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Threat of EMP attack on U.S. detailed in 2013 – a decade before Chinese ‘spy’ balloons that could deliver EMP weapon spotted over U.S.
By JD Heyes // Feb 07, 2023

The Chinese spy balloon spotted over the United States last week sparked interest in a 2013 presentation featuring a former CIA director in which he and other experts discussed the possibility of an electromagnetic pulse (EMP) event that would wreak havoc on the country.

"On July 29th, 2013 in Washington D.C., President Bill Clinton’s former Director of Central Intelligence, R. James Woolsey, led a panel discussion on the growing — and perhaps imminent — threat of a natural or nuclear electromagnetic pulse (EMP) to the U.S. electric grid and other critical infrastructures that sustain modern civilization and the lives of millions of Americans," noted Infowars in a post featuring the video.

"The event was sponsored by the newly established EMP Coalition, of which Woolsey was the Honorary Co-Chair along with former House Speaker Newt Gingrich," the post noted further.


In the video, the various experts discussed how a nuclear EMP attack could be carried out, and one of the possibilities was by stealth rather than a nuclear-tipped ICBM -- and balloons are very stealthy. And late last week, the Washington Examiner reported that they could be used to ferry an EMP device over the U.S. to be detonated during a time of war, or possibly to start a war.

"High-altitude balloons, such as the one China has floated over mountain state military bases this week, are considered a key 'delivery platform' for secret nuclear strikes on America’s electric grid, according to intelligence officials," the report began. "Spy balloons, used by Japan to drop bombs during World War II, are now far more sophisticated, can fly at up to 200,000 feet, evade detection, and can carry a small nuclear bomb that, if exploded in the atmosphere, would shut down the grid and wipe out electronics in a many-state-wide area."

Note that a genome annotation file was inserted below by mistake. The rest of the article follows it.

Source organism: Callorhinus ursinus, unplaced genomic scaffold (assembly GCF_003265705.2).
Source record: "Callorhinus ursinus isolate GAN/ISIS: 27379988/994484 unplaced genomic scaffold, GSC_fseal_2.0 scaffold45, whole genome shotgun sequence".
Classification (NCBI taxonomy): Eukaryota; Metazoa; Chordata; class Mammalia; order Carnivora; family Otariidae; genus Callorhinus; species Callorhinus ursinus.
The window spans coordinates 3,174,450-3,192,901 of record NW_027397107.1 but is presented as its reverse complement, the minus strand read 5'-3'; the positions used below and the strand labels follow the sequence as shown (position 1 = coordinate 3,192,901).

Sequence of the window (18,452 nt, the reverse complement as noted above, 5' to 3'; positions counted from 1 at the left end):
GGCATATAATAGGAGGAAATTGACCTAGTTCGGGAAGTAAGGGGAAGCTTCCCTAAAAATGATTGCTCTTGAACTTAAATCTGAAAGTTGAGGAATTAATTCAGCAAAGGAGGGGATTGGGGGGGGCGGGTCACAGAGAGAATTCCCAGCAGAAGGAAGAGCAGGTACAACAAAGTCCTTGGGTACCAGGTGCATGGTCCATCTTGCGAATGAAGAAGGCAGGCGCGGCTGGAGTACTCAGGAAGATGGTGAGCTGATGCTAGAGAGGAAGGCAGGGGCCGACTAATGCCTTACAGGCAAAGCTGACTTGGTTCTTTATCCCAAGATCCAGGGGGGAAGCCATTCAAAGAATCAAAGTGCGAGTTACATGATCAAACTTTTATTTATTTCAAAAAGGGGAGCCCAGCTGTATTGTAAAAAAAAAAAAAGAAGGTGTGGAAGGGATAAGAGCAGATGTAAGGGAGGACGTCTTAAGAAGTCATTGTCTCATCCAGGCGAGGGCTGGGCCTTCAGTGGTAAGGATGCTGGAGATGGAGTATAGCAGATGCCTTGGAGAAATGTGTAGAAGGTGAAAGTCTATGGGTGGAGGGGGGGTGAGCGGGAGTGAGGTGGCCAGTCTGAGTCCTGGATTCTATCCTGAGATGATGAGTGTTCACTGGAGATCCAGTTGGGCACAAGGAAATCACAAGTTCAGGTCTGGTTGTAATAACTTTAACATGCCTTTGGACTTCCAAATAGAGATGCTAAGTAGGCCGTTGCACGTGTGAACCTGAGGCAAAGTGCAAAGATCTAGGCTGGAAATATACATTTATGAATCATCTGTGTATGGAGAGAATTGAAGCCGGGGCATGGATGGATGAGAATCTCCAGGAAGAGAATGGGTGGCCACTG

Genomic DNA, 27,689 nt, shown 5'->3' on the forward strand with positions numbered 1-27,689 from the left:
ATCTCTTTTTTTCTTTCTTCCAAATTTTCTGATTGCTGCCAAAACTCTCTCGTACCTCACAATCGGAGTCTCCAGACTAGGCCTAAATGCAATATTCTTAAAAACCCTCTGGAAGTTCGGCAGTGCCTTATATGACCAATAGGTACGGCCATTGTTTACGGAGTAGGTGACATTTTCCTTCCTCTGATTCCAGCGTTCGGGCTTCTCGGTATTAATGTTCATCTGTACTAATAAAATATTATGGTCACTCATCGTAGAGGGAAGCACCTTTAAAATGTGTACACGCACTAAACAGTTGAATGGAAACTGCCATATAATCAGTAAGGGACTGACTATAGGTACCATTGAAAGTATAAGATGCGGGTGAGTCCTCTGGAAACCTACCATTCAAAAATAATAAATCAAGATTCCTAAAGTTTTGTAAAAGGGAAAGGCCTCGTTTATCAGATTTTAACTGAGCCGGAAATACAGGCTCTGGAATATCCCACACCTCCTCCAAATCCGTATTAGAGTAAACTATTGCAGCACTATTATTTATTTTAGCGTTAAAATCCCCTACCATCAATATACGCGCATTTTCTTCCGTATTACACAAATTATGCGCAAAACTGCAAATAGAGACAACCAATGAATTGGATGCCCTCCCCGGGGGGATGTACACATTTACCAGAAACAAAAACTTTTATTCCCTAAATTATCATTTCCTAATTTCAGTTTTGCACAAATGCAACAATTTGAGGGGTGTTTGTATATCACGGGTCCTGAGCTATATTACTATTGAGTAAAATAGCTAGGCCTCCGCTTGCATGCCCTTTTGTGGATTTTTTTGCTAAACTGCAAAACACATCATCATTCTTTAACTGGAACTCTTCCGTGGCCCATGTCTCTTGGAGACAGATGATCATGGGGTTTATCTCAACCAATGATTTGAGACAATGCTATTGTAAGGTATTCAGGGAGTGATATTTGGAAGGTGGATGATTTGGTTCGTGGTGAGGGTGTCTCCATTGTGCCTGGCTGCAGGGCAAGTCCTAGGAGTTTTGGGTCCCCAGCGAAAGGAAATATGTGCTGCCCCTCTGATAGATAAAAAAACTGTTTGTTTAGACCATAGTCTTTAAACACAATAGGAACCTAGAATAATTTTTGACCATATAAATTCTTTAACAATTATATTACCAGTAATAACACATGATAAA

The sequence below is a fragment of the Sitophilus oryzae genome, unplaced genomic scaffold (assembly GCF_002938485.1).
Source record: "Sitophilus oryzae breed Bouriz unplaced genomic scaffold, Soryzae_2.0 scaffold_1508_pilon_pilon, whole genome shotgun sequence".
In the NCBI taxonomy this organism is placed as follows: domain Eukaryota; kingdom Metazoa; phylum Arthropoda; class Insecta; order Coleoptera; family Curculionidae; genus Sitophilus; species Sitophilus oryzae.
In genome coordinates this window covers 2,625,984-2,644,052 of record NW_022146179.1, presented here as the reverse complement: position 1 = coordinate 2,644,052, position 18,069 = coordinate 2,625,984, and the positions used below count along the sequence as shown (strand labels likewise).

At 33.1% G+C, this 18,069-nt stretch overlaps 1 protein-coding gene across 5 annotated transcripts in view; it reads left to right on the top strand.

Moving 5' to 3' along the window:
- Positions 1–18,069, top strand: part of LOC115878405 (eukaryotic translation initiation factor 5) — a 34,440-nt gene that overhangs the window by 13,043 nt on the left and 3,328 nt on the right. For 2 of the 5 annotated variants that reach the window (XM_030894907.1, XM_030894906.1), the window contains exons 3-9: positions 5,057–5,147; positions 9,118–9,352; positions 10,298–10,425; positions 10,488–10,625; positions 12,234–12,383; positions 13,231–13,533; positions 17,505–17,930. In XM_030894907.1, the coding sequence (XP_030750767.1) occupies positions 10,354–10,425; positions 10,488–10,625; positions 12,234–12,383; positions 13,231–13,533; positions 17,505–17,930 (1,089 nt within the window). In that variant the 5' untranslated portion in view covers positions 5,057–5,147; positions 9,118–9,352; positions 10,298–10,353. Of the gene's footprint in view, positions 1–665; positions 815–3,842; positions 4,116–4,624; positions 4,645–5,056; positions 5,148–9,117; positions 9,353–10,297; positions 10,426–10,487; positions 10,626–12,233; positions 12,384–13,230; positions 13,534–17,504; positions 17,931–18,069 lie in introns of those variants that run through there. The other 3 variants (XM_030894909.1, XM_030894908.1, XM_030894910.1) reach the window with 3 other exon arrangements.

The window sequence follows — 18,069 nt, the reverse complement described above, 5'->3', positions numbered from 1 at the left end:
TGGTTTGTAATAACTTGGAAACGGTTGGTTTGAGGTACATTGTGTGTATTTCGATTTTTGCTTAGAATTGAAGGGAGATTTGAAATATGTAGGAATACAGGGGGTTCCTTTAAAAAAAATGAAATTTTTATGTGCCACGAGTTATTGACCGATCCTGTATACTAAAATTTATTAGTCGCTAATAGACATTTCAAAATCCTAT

The report noted that two years after the event hosted by Woolsey, Air Force Maj. David Stuckenberg authored a report for the American Leadership & Policy Foundation that discussed exclusively the potential for high-altitude balloons to carry nuclear-tipped bombs and how they present a unique threat to U.S. national security.

"Can a state, pseudo-state or non-state actor(s) deliver Weapons of Mass Destruction (WMD)/Weapons of Mass Effect (WME) to strategically impact America’s infrastructure absent employment of Inter-continental Ballistic Missiles (ICBM), submarine-launched Ballistic Missiles (SBLM), or other conventional means? The answer is 'yes.'" he noted in the report.

"Thus, the feasibility of using novel delivery platforms to achieve offensive capabilities against the United States should be examined and understood by the emergency management and national security communities," the report went on.

"If a nuclear warhead were detonated at a height of 200 miles above the U.S., according to the National Technical Information Service: 'For an explosion of high yield at sufficient altitude, the area covered by the high-frequency EMP extends in all directions on the ground as far as line-of-sight above the center of the United States, almost the whole country as well as parts of Canada and Mexico could be affected by the EMP,'" the report noted further. "The EMP would devastate most of the critical infrastructure located within the deposition area."

It's not clear how large the nuclear warhead would have to be to cause that kind of extensive damage.

Stuckenberg mentioned three different types of craft that could be used for this purpose: Commercial or experimental aircraft, drones, and balloons, the latter of which are "the easiest to resource, equip, and launch is also the least understood."

Interestingly, a report published on Monday claimed that the Chinese balloon the U.S. shot down off the coast of South Carolina was carrying explosives. Air Force Gen. Glen D. VanHerck told reporters "that the balloon carried explosives to destroy itself, was 200 feet tall, weighed thousands of pounds, and its payload was the size of a jetliner."

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